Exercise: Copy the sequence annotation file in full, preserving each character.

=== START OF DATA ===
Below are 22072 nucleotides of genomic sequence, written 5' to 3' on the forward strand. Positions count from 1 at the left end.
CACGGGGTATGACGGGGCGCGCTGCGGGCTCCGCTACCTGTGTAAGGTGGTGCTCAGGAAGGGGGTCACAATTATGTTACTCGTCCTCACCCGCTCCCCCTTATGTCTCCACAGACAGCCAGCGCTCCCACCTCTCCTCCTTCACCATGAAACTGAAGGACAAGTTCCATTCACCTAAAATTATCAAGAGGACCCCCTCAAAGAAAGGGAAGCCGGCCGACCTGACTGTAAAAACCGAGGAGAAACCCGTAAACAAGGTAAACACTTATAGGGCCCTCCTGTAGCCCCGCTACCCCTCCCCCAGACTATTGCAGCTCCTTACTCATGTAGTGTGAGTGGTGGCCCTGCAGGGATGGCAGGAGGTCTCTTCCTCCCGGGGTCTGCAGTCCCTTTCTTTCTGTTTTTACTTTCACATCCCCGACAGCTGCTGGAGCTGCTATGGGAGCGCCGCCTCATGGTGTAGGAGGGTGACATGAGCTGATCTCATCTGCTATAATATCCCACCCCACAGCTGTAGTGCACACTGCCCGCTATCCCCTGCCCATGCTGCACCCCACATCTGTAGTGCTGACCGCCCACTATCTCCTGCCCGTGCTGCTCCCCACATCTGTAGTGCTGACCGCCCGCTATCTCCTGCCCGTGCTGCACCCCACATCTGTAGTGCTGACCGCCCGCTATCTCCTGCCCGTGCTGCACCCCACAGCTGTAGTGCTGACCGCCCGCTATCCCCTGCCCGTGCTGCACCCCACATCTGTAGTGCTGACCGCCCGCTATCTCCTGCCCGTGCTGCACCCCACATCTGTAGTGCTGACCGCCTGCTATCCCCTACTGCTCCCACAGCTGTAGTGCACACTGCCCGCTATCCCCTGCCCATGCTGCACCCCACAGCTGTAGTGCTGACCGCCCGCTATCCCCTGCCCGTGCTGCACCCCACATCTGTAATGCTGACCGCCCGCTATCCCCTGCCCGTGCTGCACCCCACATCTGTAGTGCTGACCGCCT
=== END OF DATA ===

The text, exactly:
Below are 22072 nucleotides of genomic sequence, written 5' to 3' on the forward strand. Positions count from 1 at the left end.
CACGGGGTATGACGGGGCGCGCTGCGGGCTCCGCTACCTGTGTAAGGTGGTGCTCAGGAAGGGGGTCACAATTATGTTACTCGTCCTCACCCGCTCCCCCTTATGTCTCCACAGACAGCCAGCGCTCCCACCTCTCCTCCTTCACCATGAAACTGAAGGACAAGTTCCATTCACCTAAAATTATCAAGAGGACCCCCTCAAAGAAAGGGAAGCCGGCCGACCTGACTGTAAAAACCGAGGAGAAACCCGTAAACAAGGTAAACACTTATAGGGCCCTCCTGTAGCCCCGCTACCCCTCCCCCAGACTATTGCAGCTCCTTACTCATGTAGTGTGAGTGGTGGCCCTGCAGGGATGGCAGGAGGTCTCTTCCTCCCGGGGTCTGCAGTCCCTTTCTTTCTGTTTTTACTTTCACATCCCCGACAGCTGCTGGAGCTGCTATGGGAGCGCCGCCTCATGGTGTAGGAGGGTGACATGAGCTGATCTCATCTGCTATAATATCCCACCCCACAGCTGTAGTGCACACTGCCCGCTATCCCCTGCCCATGCTGCACCCCACATCTGTAGTGCTGACCGCCCACTATCTCCTGCCCGTGCTGCTCCCCACATCTGTAGTGCTGACCGCCCGCTATCTCCTGCCCGTGCTGCACCCCACATCTGTAGTGCTGACCGCCCGCTATCTCCTGCCCGTGCTGCACCCCACAGCTGTAGTGCTGACCGCCCGCTATCCCCTGCCCGTGCTGCACCCCACATCTGTAGTGCTGACCGCCCGCTATCTCCTGCCCGTGCTGCACCCCACATCTGTAGTGCTGACCGCCTGCTATCCCCTACTGCTCCCACAGCTGTAGTGCACACTGCCCGCTATCCCCTGCCCATGCTGCACCCCACAGCTGTAGTGCTGACCGCCCGCTATCCCCTGCCCGTGCTGCACCCCACATCTGTAATGCTGACCGCCCGCTATCCCCTGCCCGTGCTGCACCCCACATCTGTAGTGCTGACCGCCT